an abstraction of possible regular expressions. For practical
purposes, regular expressions need to be handled on an ad hoc
basis... and we have
grep for just this purpose.
Phrase and proximity searches are not currently performed, but the mechanism to perform them would not be all that difficult to add. Basically, along with the number of occurrences of each word in each file, we would have to collect a list of offsets where the word occurs (per file). From this, phrases and proximity could be deduced backwards. However, I have a feeling that adding this would considerably increase database size, and thereby also search time.
Conceptual, word stem, and soundex searches are also possible within the current general framework, but with quite a bit of work. These might actually reduce the size of the database since only cannonical forms would be stored, not variants; but at the cost of requiring considerable external thesauri and rule-patterns for transformations of words.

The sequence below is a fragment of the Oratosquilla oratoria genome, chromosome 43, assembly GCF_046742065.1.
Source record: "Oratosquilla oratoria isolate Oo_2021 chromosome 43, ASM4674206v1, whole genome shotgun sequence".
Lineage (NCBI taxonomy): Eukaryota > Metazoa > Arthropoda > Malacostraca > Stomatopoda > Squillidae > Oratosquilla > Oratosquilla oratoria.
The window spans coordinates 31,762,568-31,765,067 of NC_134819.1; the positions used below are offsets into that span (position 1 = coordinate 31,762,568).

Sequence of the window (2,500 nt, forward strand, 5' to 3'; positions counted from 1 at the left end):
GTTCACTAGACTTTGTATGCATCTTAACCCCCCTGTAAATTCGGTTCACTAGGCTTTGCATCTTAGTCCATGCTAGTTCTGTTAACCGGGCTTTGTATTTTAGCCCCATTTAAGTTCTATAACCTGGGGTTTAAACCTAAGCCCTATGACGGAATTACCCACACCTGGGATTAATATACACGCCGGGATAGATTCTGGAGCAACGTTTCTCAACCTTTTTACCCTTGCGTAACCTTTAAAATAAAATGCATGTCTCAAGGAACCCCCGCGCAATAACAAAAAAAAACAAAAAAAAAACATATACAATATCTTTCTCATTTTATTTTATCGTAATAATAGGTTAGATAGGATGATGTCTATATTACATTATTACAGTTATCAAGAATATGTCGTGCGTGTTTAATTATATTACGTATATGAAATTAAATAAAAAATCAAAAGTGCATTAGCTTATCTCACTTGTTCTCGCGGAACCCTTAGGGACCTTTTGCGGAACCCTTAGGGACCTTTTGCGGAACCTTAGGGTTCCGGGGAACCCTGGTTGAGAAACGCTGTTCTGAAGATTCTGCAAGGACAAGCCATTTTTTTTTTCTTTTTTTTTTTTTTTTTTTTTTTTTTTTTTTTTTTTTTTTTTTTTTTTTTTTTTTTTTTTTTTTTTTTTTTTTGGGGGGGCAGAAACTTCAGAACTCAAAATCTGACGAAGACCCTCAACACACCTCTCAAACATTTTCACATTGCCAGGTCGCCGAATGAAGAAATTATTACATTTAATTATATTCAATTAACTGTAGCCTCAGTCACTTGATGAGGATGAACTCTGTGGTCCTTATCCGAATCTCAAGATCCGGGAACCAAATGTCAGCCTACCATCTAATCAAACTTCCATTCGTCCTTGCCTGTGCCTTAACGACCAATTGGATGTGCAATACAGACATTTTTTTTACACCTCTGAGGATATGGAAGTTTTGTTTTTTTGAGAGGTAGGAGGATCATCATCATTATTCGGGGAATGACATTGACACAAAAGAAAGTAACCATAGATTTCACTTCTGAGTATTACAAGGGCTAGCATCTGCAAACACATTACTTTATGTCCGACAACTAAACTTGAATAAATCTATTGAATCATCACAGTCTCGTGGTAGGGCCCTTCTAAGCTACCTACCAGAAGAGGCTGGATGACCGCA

I encourage readers to download the source for
is just one file, and is extensively commented (almost to the
point of literate programming). But I'd like to make a few
remarks on the program structure here, followed by a discussion
of the biggest outstanding issues for future development.
The general principle of
indexer is simply to keep a Python
dictionary with words as keys, and values containing nested
dictionaries of fileid/occurrence pairs). Python dictionary
lookups are quite fast and efficient. A little extra work goes
into connecting integer fileids with the actual filenames, but
that is fairly minor (there are a lot more words than there are
In its main,
indexer contains an abstract class called
GenericIndexer. The most important methods defined in
find(). They rely on
various other methods, but these are the main ones a user of
the module will call. The
save_index() method might also be